To save the trouble for everyone, I just scanned these menu cards and put them online for everyone to use. This small intranet website started getting a substantial number of hits from people within Bain. That was when, I realised that a business could be built based on scanned menus. That is how the very early form of Zomato was born. My then colleague Pankaj Chaddah came on board and soon we went live with menus for 1,200 restaurants in Delhi/NCR in July 2008, which expanded to 2,000 restaurants by the end of the year.
Right now, of 300,000 restaurants on Zomato, you will find fresh scanned menus for over 95 per cent of those restaurants. But now we are also solving the problem of communication – we want users to have access to all kinds of special information around them, so they can make easier and better decisions about where they should go to eat. We also want to get into the convenience factor of things like online ordering, table bookings and cashless payments.
Do you think millennials will rule the world?
Yes, I strongly believe that every generation follows its predecessors’ footprints. We have had some great examples of entrepreneurs before us and our generation’s appetite for risk, growth, disruption and innovation is much higher than the generations before us.
What is the average age of employees at Zomato?
Are millennials better equipped to shape the future of business?
They have access to a lot more information and can make better decisions, thanks to the exposure they have. This is the first generation to have had access to the Internet during their formative years. Millennials also stand out because we are the most diverse and educated generation to date. Over 60 per cent of us consider ourselves entrepreneurs or are entrepreneurial. We are building incredible businesses that are literally changing the life as we know it because we have four critical ingredients – hunger, intelligence, access [to knowledge/information] and [a constant need for] action.
How are millennial entrepreneurs different from their previous generation?
I’d say, we are almost radically different from the previous generation. We are less conservative and a lot more open to pushing ourselves to come out of our comfort zone.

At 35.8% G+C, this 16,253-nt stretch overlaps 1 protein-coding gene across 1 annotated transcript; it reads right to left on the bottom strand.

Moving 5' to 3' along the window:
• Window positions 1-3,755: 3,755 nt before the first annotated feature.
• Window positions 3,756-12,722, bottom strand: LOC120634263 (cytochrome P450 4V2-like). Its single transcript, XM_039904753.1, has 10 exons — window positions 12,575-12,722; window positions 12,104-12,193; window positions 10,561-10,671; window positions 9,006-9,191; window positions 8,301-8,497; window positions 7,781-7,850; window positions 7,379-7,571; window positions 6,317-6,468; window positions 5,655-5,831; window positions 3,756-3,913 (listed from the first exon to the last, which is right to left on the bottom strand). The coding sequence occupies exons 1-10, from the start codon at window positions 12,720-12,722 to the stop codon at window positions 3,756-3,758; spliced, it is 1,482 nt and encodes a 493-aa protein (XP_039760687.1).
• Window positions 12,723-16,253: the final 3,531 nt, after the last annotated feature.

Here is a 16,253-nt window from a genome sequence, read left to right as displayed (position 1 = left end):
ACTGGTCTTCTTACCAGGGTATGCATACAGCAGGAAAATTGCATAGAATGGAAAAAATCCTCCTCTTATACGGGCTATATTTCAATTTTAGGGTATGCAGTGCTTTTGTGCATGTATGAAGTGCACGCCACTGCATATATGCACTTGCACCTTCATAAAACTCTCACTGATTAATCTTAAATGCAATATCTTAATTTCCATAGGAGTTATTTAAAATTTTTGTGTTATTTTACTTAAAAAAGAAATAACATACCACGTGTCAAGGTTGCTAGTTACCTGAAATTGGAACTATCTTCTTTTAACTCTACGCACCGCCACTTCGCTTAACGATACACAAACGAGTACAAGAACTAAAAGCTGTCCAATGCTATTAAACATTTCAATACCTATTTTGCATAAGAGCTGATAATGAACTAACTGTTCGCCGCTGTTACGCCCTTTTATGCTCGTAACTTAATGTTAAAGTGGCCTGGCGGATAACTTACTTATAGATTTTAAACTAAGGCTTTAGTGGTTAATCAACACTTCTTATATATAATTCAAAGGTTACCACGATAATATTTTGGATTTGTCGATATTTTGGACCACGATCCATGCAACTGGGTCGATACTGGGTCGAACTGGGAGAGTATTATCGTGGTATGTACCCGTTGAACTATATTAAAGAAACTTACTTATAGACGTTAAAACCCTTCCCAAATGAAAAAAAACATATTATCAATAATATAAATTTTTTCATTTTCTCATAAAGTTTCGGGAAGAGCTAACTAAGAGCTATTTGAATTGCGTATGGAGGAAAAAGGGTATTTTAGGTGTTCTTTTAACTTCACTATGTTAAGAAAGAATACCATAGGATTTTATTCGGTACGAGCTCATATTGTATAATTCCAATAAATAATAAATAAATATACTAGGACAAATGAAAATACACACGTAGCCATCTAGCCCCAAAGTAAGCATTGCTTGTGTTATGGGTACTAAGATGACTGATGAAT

Meet the Millennial
Kunal Bahl, Co-founder & CEO, Snapdeal, brought people on board who were passionate, entrepreneurial and had fire in the belly but most importantly those who could complement him in the areas where he was not good at. In a quick chat, he unveils how the changing ecosystem peps up with smart ambitious people who want to start a company for success.
How was Snapdeal formed?
I started business at the age of 23. I first founded a detergent business when I was at college. Then I went to the US and took up a job at Microsoft. When I came back to India, I felt the urge to go back to entrepreneurship. So that’s how I started the company, and for me, it was a very natural thing. I don’t think I put in a lot of thinking into it. Honestly, I never stopped thinking about building a company.
Do you think today’s generation is smarter than previous generation?
I’m too young to comment whether today’s generation is smarter than the previous one. I have a lot of respect for them. They built their companies in not-so-favourable market conditions, in an economy, which didn’t have enough consumer spending, there was not much technology available, the government was very protectionist in nature, thus there were lots of challenges. I’m pretty sure the entrepreneurs, who built large companies at that time, if they were to be reborn, they would build amazing companies in today’s time.
What is the average age of people working at Snapdeal?
How do you work with your team?
You have to be open, transparent and honest with your team. You have to listen to them, agree with them or agree to disagree with them. And most importantly, give them a feel that it’s their company, and for that, you have to give them responsibility.